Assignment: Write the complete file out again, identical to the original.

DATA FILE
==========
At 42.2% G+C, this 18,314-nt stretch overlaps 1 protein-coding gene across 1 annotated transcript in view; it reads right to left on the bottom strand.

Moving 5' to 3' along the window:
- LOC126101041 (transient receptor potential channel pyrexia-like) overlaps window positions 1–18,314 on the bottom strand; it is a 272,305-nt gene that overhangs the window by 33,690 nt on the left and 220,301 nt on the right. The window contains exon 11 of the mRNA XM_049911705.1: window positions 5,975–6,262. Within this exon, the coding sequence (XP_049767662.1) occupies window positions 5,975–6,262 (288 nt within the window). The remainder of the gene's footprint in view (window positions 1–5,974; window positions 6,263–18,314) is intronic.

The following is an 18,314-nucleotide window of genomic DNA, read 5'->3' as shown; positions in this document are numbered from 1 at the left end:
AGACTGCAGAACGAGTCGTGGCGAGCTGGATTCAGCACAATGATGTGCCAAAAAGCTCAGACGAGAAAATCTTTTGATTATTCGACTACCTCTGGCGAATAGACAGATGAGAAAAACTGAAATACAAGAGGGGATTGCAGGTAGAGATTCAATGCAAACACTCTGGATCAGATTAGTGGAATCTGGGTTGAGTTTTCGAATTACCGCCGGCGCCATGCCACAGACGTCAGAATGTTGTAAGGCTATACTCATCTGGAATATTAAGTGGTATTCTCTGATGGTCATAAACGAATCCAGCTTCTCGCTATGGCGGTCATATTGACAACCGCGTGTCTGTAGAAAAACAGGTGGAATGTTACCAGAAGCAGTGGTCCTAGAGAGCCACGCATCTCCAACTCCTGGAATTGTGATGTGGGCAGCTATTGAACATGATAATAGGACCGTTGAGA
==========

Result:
At 42.2% G+C, this 18,314-nt stretch overlaps 1 protein-coding gene across 1 annotated transcript in view; it reads right to left on the bottom strand.

Moving 5' to 3' along the window:
- LOC126101041 (transient receptor potential channel pyrexia-like) overlaps window positions 1–18,314 on the bottom strand; it is a 272,305-nt gene that overhangs the window by 33,690 nt on the left and 220,301 nt on the right. The window contains exon 11 of the mRNA XM_049911705.1: window positions 5,975–6,262. Within this exon, the coding sequence (XP_049767662.1) occupies window positions 5,975–6,262 (288 nt within the window). The remainder of the gene's footprint in view (window positions 1–5,974; window positions 6,263–18,314) is intronic.

The following is an 18,314-nucleotide window of genomic DNA, read 5'->3' as shown; positions in this document are numbered from 1 at the left end:
AGACTGCAGAACGAGTCGTGGCGAGCTGGATTCAGCACAATGATGTGCCAAAAAGCTCAGACGAGAAAATCTTTTGATTATTCGACTACCTCTGGCGAATAGACAGATGAGAAAAACTGAAATACAAGAGGGGATTGCAGGTAGAGATTCAATGCAAACACTCTGGATCAGATTAGTGGAATCTGGGTTGAGTTTTCGAATTACCGCCGGCGCCATGCCACAGACGTCAGAATGTTGTAAGGCTATACTCATCTGGAATATTAAGTGGTATTCTCTGATGGTCATAAACGAATCCAGCTTCTCGCTATGGCGGTCATATTGACAACCGCGTGTCTGTAGAAAAACAGGTGGAATGTTACCAGAAGCAGTGGTCCTAGAGAGCCACGCATCTCCAACTCCTGGAATTGTGATGTGGGCAGCTATTGAACATGATAATAGGACCGTTGAGA